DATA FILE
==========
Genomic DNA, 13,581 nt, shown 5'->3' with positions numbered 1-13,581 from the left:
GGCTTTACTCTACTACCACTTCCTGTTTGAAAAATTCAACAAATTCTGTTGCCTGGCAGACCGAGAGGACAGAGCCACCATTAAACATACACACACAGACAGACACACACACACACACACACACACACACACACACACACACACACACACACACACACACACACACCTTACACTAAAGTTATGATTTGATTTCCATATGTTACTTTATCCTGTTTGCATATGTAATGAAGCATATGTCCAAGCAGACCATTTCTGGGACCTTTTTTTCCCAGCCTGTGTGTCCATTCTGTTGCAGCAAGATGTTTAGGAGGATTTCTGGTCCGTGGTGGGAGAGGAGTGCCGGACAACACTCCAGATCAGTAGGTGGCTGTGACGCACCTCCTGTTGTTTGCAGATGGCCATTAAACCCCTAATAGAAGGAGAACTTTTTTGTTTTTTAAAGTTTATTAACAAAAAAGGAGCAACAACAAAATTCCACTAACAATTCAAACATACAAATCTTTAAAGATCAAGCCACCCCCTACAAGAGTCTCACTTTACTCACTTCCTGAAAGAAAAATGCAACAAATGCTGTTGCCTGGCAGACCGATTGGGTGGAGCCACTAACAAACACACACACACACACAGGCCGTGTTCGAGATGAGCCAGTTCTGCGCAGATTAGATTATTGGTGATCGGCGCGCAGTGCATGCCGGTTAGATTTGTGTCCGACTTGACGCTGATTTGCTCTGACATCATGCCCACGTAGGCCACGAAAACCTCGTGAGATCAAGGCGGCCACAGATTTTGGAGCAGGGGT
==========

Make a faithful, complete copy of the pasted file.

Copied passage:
Genomic DNA, 13,581 nt, shown 5'->3' with positions numbered 1-13,581 from the left:
GGCTTTACTCTACTACCACTTCCTGTTTGAAAAATTCAACAAATTCTGTTGCCTGGCAGACCGAGAGGACAGAGCCACCATTAAACATACACACACAGACAGACACACACACACACACACACACACACACACACACACACACACACACACACACACACACACACACCTTACACTAAAGTTATGATTTGATTTCCATATGTTACTTTATCCTGTTTGCATATGTAATGAAGCATATGTCCAAGCAGACCATTTCTGGGACCTTTTTTTCCCAGCCTGTGTGTCCATTCTGTTGCAGCAAGATGTTTAGGAGGATTTCTGGTCCGTGGTGGGAGAGGAGTGCCGGACAACACTCCAGATCAGTAGGTGGCTGTGACGCACCTCCTGTTGTTTGCAGATGGCCATTAAACCCCTAATAGAAGGAGAACTTTTTTGTTTTTTAAAGTTTATTAACAAAAAAGGAGCAACAACAAAATTCCACTAACAATTCAAACATACAAATCTTTAAAGATCAAGCCACCCCCTACAAGAGTCTCACTTTACTCACTTCCTGAAAGAAAAATGCAACAAATGCTGTTGCCTGGCAGACCGATTGGGTGGAGCCACTAACAAACACACACACACACACAGGCCGTGTTCGAGATGAGCCAGTTCTGCGCAGATTAGATTATTGGTGATCGGCGCGCAGTGCATGCCGGTTAGATTTGTGTCCGACTTGACGCTGATTTGCTCTGACATCATGCCCACGTAGGCCACGAAAACCTCGTGAGATCAAGGCGGCCACAGATTTTGGAGCAGGGGT